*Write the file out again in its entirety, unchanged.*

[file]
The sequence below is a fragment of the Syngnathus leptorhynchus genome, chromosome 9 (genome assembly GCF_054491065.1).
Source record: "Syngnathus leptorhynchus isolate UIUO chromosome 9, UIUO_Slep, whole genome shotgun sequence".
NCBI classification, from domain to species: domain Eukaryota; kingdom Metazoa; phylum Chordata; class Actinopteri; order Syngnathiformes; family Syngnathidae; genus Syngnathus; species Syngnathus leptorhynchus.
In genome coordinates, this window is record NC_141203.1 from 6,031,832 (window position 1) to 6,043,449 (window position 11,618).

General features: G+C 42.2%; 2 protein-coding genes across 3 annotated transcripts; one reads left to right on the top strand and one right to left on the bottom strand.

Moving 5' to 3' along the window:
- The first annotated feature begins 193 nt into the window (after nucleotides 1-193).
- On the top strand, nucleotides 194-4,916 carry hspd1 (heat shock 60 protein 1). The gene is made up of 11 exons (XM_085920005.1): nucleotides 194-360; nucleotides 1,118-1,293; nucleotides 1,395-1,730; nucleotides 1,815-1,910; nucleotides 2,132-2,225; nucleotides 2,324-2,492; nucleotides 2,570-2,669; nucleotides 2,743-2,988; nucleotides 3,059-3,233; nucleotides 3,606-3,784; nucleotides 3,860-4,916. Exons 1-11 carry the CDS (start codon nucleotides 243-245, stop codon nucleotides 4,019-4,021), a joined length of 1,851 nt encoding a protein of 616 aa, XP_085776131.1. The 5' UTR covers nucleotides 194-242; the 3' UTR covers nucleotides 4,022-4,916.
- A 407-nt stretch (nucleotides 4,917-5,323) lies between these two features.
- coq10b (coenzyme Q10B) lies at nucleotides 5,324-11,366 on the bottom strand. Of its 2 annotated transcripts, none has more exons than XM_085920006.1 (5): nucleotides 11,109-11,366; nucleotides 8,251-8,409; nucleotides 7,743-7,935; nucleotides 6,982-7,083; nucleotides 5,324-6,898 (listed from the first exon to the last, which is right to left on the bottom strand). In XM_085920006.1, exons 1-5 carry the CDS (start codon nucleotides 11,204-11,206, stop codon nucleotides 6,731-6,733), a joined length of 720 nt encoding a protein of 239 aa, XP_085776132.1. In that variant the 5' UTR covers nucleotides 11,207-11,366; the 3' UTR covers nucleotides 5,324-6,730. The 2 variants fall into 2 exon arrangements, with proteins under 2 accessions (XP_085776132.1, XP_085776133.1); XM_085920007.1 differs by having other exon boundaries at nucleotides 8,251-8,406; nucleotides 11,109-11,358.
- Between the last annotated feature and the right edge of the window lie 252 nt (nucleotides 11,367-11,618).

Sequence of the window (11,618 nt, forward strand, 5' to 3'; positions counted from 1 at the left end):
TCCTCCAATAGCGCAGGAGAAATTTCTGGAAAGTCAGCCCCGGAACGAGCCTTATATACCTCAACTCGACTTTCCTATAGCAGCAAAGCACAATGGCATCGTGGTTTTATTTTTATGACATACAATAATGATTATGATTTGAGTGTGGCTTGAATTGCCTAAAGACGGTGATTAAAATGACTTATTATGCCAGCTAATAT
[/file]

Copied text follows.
The sequence below is a fragment of the Syngnathus leptorhynchus genome, chromosome 9 (genome assembly GCF_054491065.1).
Source record: "Syngnathus leptorhynchus isolate UIUO chromosome 9, UIUO_Slep, whole genome shotgun sequence".
NCBI classification, from domain to species: domain Eukaryota; kingdom Metazoa; phylum Chordata; class Actinopteri; order Syngnathiformes; family Syngnathidae; genus Syngnathus; species Syngnathus leptorhynchus.
In genome coordinates, this window is record NC_141203.1 from 6,031,832 (window position 1) to 6,043,449 (window position 11,618).

General features: G+C 42.2%; 2 protein-coding genes across 3 annotated transcripts; one reads left to right on the top strand and one right to left on the bottom strand.

Moving 5' to 3' along the window:
- The first annotated feature begins 193 nt into the window (after nucleotides 1-193).
- On the top strand, nucleotides 194-4,916 carry hspd1 (heat shock 60 protein 1). The gene is made up of 11 exons (XM_085920005.1): nucleotides 194-360; nucleotides 1,118-1,293; nucleotides 1,395-1,730; nucleotides 1,815-1,910; nucleotides 2,132-2,225; nucleotides 2,324-2,492; nucleotides 2,570-2,669; nucleotides 2,743-2,988; nucleotides 3,059-3,233; nucleotides 3,606-3,784; nucleotides 3,860-4,916. Exons 1-11 carry the CDS (start codon nucleotides 243-245, stop codon nucleotides 4,019-4,021), a joined length of 1,851 nt encoding a protein of 616 aa, XP_085776131.1. The 5' UTR covers nucleotides 194-242; the 3' UTR covers nucleotides 4,022-4,916.
- A 407-nt stretch (nucleotides 4,917-5,323) lies between these two features.
- coq10b (coenzyme Q10B) lies at nucleotides 5,324-11,366 on the bottom strand. Of its 2 annotated transcripts, none has more exons than XM_085920006.1 (5): nucleotides 11,109-11,366; nucleotides 8,251-8,409; nucleotides 7,743-7,935; nucleotides 6,982-7,083; nucleotides 5,324-6,898 (listed from the first exon to the last, which is right to left on the bottom strand). In XM_085920006.1, exons 1-5 carry the CDS (start codon nucleotides 11,204-11,206, stop codon nucleotides 6,731-6,733), a joined length of 720 nt encoding a protein of 239 aa, XP_085776132.1. In that variant the 5' UTR covers nucleotides 11,207-11,366; the 3' UTR covers nucleotides 5,324-6,730. The 2 variants fall into 2 exon arrangements, with proteins under 2 accessions (XP_085776132.1, XP_085776133.1); XM_085920007.1 differs by having other exon boundaries at nucleotides 8,251-8,406; nucleotides 11,109-11,358.
- Between the last annotated feature and the right edge of the window lie 252 nt (nucleotides 11,367-11,618).

Sequence of the window (11,618 nt, forward strand, 5' to 3'; positions counted from 1 at the left end):
TCCTCCAATAGCGCAGGAGAAATTTCTGGAAAGTCAGCCCCGGAACGAGCCTTATATACCTCAACTCGACTTTCCTATAGCAGCAAAGCACAATGGCATCGTGGTTTTATTTTTATGACATACAATAATGATTATGATTTGAGTGTGGCTTGAATTGCCTAAAGACGGTGATTAAAATGACTTATTATGCCAGCTAATAT